Is it better to have vacationed and hated it than to never have vacationed at all?

Vacations … How can something so simple become so goddamned complicated?

Oh yeah. We had a kid.

Hey, babe. Where did you leave Tony?

Vacations were supposed to be like this (from our Alaska honeymoon)

Once upon a time, vacations were easy. Before meeting my wife, I’d traveled across Europe, living out of a shoulder bag. I partied my way through the Bahamas, and engaged the local cops in a medium-speed car chase (hey, you can only go so fast on those narrow island roads). I explored the Southwest and sampled nice restaurants in San Francisco.

Before Tony, my wife and I together backpacked the Painted Desert and stayed in B&Bs and boutique hotels. Basically, we did whatever we pleased that we could afford.

But since Tony …

We were going to be the kind of parents who don’t let a kid slow them down. We’d camp and go on adventures together and raise the kid to be bold and self-reliant. And we tried. We really tried.

But then we found ourselves in a wide-spot-in-the-road town in Utah, injecting antibiotics into our own tiny son who was howling with pain from an ear infection. Days later he was still howling — out of frustration, I guess, confined as he was to a baby backpack in Canyonlands.

So we tried resorts. And house rentals. And hotels.

At one point, I told Wendy that we’d had our last vacation; we could ditch Tony with his grandparents while we went somewhere, or we could wait until he was old enough to drive. But we were taking him nowhere any time soon. I had come to hate vacations.

So, you're saying we're gonna be trapped on that thing with a four-year-old?

Somehow, though, we let friends talk us into a cruise. We’d get adjoining cabins, open up the barrier between the balconies to use as common space, and the kids could amuse each other.

Do you know … It worked?

The thing about a cruise is … Well, there are a few things. You bring your hotel with you, so the kids aren’t strapped in a car for hours on end. You walk to the restaurant, which has kid-friendly chow. If you pick the right cruise line, there’s even day care, complete with activities the kids prefer to hanging with you all day.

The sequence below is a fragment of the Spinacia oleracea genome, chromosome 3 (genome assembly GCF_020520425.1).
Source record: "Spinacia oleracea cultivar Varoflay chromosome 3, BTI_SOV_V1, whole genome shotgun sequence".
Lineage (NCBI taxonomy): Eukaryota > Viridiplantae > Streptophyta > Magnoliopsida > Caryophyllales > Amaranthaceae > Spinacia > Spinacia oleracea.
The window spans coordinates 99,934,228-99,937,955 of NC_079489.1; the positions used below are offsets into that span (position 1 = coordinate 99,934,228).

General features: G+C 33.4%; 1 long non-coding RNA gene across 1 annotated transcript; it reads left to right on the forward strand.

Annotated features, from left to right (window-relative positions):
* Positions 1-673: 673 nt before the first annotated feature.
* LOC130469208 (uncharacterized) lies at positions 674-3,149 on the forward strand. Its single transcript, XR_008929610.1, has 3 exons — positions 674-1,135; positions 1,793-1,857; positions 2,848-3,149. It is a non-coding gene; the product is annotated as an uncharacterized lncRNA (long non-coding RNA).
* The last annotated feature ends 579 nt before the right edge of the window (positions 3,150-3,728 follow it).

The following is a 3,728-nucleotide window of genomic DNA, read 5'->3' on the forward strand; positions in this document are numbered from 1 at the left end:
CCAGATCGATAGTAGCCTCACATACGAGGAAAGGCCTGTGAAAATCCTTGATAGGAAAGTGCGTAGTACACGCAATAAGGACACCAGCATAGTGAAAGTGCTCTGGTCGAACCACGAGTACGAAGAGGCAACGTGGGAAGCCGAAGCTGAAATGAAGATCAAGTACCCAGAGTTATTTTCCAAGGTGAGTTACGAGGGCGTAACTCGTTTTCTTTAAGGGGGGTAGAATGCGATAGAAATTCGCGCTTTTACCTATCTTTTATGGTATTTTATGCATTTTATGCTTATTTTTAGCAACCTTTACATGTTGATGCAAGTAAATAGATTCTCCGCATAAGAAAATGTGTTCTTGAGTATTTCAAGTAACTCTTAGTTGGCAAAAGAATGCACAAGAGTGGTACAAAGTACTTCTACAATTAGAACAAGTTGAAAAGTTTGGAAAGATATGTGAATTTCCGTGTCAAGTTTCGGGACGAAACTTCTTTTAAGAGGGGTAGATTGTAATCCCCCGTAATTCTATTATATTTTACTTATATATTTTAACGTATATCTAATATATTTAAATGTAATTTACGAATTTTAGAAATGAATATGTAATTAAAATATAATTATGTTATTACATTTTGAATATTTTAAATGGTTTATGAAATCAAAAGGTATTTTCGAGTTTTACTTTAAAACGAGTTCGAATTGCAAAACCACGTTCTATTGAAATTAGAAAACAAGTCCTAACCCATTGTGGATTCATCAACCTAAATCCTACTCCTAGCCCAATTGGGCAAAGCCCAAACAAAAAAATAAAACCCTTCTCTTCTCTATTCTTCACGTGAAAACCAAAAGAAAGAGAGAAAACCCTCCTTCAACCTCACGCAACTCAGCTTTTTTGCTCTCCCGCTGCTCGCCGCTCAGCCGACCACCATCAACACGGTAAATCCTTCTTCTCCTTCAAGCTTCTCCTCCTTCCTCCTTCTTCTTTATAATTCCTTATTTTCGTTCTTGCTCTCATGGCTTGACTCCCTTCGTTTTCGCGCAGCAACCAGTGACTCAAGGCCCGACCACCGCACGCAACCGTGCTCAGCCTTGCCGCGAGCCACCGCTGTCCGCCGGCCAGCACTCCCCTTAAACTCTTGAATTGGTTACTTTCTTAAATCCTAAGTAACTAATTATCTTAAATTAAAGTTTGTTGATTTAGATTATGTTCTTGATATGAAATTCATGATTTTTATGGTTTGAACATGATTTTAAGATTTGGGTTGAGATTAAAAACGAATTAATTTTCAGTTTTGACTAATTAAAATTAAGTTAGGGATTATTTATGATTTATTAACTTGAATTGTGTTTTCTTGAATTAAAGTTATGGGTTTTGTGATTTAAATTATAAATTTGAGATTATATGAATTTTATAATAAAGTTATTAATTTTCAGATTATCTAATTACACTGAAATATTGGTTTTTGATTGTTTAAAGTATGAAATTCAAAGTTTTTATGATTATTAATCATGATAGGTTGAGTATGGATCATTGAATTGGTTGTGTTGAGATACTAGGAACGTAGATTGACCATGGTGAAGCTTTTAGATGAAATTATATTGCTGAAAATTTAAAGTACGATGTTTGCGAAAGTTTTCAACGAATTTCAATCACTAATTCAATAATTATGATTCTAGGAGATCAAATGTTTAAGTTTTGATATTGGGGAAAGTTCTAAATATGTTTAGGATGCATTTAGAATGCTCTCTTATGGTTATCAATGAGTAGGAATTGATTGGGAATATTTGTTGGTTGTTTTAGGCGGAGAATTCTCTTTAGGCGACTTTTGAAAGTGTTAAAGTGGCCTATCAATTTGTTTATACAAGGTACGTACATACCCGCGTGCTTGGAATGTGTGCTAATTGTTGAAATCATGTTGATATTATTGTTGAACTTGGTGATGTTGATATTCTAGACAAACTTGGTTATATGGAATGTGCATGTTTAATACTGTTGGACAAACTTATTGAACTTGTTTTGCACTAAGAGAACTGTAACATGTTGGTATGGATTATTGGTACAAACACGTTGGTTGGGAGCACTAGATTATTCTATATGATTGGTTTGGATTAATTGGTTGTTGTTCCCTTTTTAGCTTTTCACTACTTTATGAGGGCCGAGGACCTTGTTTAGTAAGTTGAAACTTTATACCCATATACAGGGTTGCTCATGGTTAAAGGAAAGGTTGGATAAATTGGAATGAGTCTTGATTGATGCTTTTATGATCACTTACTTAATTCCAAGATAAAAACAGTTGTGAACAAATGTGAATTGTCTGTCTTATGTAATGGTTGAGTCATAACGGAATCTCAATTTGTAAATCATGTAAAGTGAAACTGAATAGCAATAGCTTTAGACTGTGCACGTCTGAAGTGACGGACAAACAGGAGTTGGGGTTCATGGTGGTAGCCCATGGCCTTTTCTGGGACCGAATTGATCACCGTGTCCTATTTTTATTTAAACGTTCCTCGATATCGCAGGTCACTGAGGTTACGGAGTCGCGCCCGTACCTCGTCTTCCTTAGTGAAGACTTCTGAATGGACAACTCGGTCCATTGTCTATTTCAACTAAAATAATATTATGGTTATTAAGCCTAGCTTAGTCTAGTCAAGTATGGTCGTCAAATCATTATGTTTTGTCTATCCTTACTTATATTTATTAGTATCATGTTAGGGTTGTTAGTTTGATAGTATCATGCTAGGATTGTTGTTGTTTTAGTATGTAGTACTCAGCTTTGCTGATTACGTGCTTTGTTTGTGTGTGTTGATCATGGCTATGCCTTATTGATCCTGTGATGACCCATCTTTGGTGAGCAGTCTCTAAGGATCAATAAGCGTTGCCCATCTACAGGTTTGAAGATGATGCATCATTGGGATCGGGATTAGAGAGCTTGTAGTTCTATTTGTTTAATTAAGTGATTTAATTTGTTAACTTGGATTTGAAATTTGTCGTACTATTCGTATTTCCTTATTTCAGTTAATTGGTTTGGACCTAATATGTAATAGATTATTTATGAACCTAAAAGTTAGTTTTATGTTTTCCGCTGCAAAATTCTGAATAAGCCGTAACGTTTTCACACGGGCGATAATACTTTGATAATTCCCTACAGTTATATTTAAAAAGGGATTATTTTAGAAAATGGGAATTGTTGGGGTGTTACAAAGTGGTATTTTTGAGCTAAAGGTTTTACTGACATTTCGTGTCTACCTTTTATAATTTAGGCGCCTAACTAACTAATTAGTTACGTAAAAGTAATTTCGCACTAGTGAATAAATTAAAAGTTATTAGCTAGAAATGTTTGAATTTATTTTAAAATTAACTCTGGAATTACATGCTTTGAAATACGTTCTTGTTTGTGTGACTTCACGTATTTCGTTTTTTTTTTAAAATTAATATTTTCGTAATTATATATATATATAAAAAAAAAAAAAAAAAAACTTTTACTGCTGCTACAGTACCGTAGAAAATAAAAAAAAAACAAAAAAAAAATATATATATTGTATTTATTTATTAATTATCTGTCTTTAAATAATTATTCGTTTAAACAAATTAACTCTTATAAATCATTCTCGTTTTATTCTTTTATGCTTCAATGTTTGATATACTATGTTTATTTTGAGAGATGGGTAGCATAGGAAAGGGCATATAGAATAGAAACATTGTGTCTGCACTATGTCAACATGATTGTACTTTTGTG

What a revelation.

We’ve done two cruises now, which means we’ve had two good vacations since Tony was born. Frankly, I wouldn’t have been easily persuaded that a cruise ship was the way to go if you’d told me when I had my son pinned on that bed in Utah while my wife plunged a syringe into his thigh. I’m glad I let myself be convinced, though. I credit exhaustion with my surrender on the issue.

A bow tie and a smile -- top that!

Honestly, I really have no excuse for being blind-sided by the whole sucky vacation thing. I remember a string of lousy trips with my family when I was a kid, punctuated by the look of sheer misery on my old man’s face. I’m sure it was a special joy considering how little money we had early on. Oh, OK. Disneyland had its moments — for me and my sister; it still distinctly exuded awfulness for my parents. I think the first vacation my parents actually enjoyed was a family trip to Europe when I was 16 and old enough to legally drink (over there, that is). My father and I propped up a couple of bars in Germany and I argued us, in my high-school French, out of a hassle with a traffic cop in Brussels.

But cruises? I used to make fun of the sort of unadventurous people who go on cruises. Maybe, though, the key to a good vacation with a young child is removing a fair dose of the adventure, or, at least, the unpredictability, from it. That Bahamian car chase would not have been enhanced by a tot. Nor would a certain house rental in Virginia Beach. I think (I can’t remember that week very well).

That’s OK. Tony will get older and bolder as time goes on and we’ll try something different when he’s ready. Maybe we’ll drag him to out-of-the-way destinations in France and Italy, or perhaps we’ll choose a more adventurous cruise (yep, they exist). We’re fortunate that my wife makes a good living, which expands our options, and we have pretty wide-ranging tastes, so Paris sounds as good as the Galapagos.

For now, though, we’ve found a way to make a family vacation a pleasure instead of an ordeal. From what I’m told, though, he’ll have his teenage years to turn our time together back into an ordeal.

The only thing better than building sand castles is knocking them down.

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